State of Nature Report

A wide range of conservation bodies have come together in an ambitious attempt to provide an overview of nature in Britain.

 

It’s a laudable effort, full of fascinating data. You can read the full report – which is beautifully illustrated – here: http://www.bto.org/sites/default/files/shared_documents/press/associated_files/state_of_nature_report.pdf

 

Sadly,the report finds that, over the past 50 years, there’s a general decline of around 60% of most species, in most habitats. I guess that’s likely to be due to competition from humanity – the British population just keeps increasing, and we manage every inch of land either for living, working, growing food, or recreation.

 

There are, however, a few good news stories. A few species are benefiting from climate change. Some are on the increase, following conservation efforts – an example is the otter.

Furthermore, I was heartened to see that, as well as the traditional countryside habitats, the report considered urban and brownfield habitats. In these places, wildlife is able to thrive alongside us. The report adds that this benefits the people too: 80% of people live in urban areas, it’s valuable for them to have access to nature in their daily lives. Many studies demonstrate that human health is improved when people have regular access to green and natural areas.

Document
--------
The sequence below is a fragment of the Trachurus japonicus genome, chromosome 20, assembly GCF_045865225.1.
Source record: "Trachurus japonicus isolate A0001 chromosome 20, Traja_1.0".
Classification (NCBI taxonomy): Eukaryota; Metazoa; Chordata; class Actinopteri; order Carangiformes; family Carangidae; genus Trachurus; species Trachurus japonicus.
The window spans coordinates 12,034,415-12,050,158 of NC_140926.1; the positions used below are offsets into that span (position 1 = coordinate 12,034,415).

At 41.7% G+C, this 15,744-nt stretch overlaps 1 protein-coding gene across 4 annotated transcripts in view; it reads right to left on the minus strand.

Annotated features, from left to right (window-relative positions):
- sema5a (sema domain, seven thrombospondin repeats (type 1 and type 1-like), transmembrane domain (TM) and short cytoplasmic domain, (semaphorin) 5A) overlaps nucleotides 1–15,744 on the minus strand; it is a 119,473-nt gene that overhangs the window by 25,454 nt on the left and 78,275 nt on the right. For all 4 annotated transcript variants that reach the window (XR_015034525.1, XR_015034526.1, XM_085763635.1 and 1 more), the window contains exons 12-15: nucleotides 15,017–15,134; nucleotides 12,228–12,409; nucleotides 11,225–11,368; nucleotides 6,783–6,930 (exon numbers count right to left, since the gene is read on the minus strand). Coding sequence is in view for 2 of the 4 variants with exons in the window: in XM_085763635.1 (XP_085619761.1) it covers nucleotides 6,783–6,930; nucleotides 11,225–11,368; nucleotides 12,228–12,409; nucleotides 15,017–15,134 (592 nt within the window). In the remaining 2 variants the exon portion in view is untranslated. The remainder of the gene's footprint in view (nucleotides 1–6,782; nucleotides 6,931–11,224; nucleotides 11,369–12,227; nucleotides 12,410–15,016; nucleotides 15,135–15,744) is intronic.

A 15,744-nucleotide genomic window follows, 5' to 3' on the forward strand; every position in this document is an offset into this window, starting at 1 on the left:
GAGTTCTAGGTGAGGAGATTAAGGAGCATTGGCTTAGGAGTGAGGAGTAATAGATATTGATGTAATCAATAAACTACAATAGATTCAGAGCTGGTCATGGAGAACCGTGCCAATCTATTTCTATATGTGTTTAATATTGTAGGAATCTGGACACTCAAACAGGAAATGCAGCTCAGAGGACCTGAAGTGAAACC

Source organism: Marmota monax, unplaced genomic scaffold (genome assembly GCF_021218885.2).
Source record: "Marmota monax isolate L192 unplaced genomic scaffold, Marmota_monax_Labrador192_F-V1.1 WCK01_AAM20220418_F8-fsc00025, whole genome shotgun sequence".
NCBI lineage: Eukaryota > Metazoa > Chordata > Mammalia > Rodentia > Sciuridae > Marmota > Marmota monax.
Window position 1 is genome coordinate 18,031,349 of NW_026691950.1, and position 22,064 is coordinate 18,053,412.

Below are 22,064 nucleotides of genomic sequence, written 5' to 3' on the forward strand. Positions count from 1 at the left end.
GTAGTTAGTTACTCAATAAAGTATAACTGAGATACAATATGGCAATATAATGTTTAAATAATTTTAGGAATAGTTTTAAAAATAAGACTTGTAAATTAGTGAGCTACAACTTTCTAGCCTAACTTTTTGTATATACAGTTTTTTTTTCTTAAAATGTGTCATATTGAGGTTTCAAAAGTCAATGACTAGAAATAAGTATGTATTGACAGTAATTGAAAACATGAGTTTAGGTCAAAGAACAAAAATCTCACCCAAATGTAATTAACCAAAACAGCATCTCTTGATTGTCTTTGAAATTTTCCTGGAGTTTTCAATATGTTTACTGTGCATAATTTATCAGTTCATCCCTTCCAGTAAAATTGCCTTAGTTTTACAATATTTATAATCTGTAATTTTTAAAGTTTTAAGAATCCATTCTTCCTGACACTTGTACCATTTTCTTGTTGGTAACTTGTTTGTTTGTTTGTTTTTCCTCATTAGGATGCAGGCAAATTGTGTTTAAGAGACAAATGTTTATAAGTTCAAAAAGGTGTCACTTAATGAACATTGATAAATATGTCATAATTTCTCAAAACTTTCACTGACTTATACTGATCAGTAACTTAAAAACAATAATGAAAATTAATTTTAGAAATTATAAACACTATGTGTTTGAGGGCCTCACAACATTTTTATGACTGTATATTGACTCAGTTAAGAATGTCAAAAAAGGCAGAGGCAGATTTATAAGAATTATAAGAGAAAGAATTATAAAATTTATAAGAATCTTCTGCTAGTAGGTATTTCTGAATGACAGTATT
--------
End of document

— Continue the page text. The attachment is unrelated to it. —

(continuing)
A rare upland brownfield site, colonised by wildlife at RAF Fylingdales, North Yorks

A rare upland brownfield site, colonised by wildlife at RAF Fylingdales, North Yorks

Brownfield sites, neglected by humanity, quickly become refuges for wildlife, and the report says that brownfield sites are becoming increasingly important. However, wildlife populations in them can become isolated. Isolated populations are more vulnerable to extinction, so it would be great if wildlife sites could be linked by ‘wildlife corridors’.

 

Sadly, even brownfield sites with wide biodiversity are vulnerable to development, as they rarely have protection for the wildlife living there.

 

So it’s nice to know that that in Yorkshire’s industrial heartlands on the River Tees and the River Humber, businesses and conservation bodies have been working together for years to protect and enhance wildlife that thrives alongside the oil terminals, chemical works, nuclear power station, docks and other heavy industries there

 

Read more at http://www.inca.uk.com/ and http://humberinca.co.uk/

About Helen Johnson

Freelance writer specialising in Yorkshire's history and heritage.

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